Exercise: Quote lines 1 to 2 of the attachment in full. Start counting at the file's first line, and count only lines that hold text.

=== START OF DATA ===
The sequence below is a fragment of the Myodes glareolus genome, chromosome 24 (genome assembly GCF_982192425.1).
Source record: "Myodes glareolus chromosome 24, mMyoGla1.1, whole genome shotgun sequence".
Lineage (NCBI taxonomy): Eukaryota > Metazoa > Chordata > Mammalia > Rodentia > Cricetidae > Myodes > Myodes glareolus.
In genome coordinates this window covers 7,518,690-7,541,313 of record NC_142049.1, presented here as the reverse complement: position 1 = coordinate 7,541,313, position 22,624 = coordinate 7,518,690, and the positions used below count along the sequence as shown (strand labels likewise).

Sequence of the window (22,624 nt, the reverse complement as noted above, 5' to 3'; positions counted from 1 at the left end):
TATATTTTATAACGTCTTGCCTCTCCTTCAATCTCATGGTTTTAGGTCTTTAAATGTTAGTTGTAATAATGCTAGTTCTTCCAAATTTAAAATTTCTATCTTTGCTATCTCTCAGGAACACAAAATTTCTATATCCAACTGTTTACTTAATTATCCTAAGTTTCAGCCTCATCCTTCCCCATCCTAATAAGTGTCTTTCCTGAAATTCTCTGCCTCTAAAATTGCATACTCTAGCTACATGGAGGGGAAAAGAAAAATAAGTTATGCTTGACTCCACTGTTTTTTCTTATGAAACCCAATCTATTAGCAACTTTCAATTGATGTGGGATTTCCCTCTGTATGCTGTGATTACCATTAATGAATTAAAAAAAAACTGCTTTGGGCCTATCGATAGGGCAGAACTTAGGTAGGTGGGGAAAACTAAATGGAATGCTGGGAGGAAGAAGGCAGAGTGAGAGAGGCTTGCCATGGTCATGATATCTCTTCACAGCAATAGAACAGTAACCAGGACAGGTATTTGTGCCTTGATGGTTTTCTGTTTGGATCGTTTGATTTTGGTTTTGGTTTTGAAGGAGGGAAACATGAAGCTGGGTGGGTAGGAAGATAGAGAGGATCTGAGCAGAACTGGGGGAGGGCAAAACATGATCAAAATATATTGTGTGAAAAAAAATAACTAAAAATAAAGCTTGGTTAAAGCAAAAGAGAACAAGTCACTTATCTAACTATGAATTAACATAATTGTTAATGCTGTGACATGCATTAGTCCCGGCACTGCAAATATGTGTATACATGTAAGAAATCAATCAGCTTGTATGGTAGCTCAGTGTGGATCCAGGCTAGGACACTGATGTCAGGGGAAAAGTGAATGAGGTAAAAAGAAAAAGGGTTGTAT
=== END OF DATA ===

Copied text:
The sequence below is a fragment of the Myodes glareolus genome, chromosome 24 (genome assembly GCF_982192425.1).
Source record: "Myodes glareolus chromosome 24, mMyoGla1.1, whole genome shotgun sequence".